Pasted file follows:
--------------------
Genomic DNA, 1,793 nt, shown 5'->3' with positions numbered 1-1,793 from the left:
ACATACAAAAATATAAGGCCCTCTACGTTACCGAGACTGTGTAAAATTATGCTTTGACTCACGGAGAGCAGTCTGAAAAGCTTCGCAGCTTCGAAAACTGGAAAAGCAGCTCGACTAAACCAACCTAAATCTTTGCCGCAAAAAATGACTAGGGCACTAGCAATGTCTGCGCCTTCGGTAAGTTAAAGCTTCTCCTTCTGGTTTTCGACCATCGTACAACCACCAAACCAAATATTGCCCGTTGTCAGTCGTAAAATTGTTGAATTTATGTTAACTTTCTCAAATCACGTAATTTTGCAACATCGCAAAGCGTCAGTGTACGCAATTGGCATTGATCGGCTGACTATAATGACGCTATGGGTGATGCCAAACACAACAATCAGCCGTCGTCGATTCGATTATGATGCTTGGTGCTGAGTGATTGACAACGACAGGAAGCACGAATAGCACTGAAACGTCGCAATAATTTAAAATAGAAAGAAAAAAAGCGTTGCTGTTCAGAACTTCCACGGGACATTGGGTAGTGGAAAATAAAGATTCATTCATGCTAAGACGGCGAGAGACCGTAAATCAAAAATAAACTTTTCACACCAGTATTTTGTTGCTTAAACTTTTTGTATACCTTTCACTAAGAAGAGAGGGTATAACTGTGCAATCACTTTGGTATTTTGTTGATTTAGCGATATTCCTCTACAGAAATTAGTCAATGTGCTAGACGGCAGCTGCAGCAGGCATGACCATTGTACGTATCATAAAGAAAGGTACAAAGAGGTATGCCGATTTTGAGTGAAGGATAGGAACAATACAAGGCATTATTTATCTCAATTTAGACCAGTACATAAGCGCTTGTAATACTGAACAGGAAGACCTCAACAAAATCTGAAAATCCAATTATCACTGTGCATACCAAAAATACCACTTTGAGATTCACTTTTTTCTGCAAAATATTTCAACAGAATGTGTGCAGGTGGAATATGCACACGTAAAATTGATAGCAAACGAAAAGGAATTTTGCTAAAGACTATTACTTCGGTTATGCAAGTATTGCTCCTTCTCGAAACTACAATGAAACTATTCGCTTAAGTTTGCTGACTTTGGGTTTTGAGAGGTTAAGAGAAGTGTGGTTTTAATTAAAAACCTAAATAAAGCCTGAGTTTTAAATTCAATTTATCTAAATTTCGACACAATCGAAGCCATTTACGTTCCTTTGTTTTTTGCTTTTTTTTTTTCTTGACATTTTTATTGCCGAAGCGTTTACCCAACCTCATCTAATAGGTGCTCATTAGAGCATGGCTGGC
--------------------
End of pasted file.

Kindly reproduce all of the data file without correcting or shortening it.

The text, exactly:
Genomic DNA, 1,793 nt, shown 5'->3' with positions numbered 1-1,793 from the left:
ACATACAAAAATATAAGGCCCTCTACGTTACCGAGACTGTGTAAAATTATGCTTTGACTCACGGAGAGCAGTCTGAAAAGCTTCGCAGCTTCGAAAACTGGAAAAGCAGCTCGACTAAACCAACCTAAATCTTTGCCGCAAAAAATGACTAGGGCACTAGCAATGTCTGCGCCTTCGGTAAGTTAAAGCTTCTCCTTCTGGTTTTCGACCATCGTACAACCACCAAACCAAATATTGCCCGTTGTCAGTCGTAAAATTGTTGAATTTATGTTAACTTTCTCAAATCACGTAATTTTGCAACATCGCAAAGCGTCAGTGTACGCAATTGGCATTGATCGGCTGACTATAATGACGCTATGGGTGATGCCAAACACAACAATCAGCCGTCGTCGATTCGATTATGATGCTTGGTGCTGAGTGATTGACAACGACAGGAAGCACGAATAGCACTGAAACGTCGCAATAATTTAAAATAGAAAGAAAAAAAGCGTTGCTGTTCAGAACTTCCACGGGACATTGGGTAGTGGAAAATAAAGATTCATTCATGCTAAGACGGCGAGAGACCGTAAATCAAAAATAAACTTTTCACACCAGTATTTTGTTGCTTAAACTTTTTGTATACCTTTCACTAAGAAGAGAGGGTATAACTGTGCAATCACTTTGGTATTTTGTTGATTTAGCGATATTCCTCTACAGAAATTAGTCAATGTGCTAGACGGCAGCTGCAGCAGGCATGACCATTGTACGTATCATAAAGAAAGGTACAAAGAGGTATGCCGATTTTGAGTGAAGGATAGGAACAATACAAGGCATTATTTATCTCAATTTAGACCAGTACATAAGCGCTTGTAATACTGAACAGGAAGACCTCAACAAAATCTGAAAATCCAATTATCACTGTGCATACCAAAAATACCACTTTGAGATTCACTTTTTTCTGCAAAATATTTCAACAGAATGTGTGCAGGTGGAATATGCACACGTAAAATTGATAGCAAACGAAAAGGAATTTTGCTAAAGACTATTACTTCGGTTATGCAAGTATTGCTCCTTCTCGAAACTACAATGAAACTATTCGCTTAAGTTTGCTGACTTTGGGTTTTGAGAGGTTAAGAGAAGTGTGGTTTTAATTAAAAACCTAAATAAAGCCTGAGTTTTAAATTCAATTTATCTAAATTTCGACACAATCGAAGCCATTTACGTTCCTTTGTTTTTTGCTTTTTTTTTTTCTTGACATTTTTATTGCCGAAGCGTTTACCCAACCTCATCTAATAGGTGCTCATTAGAGCATGGCTGGC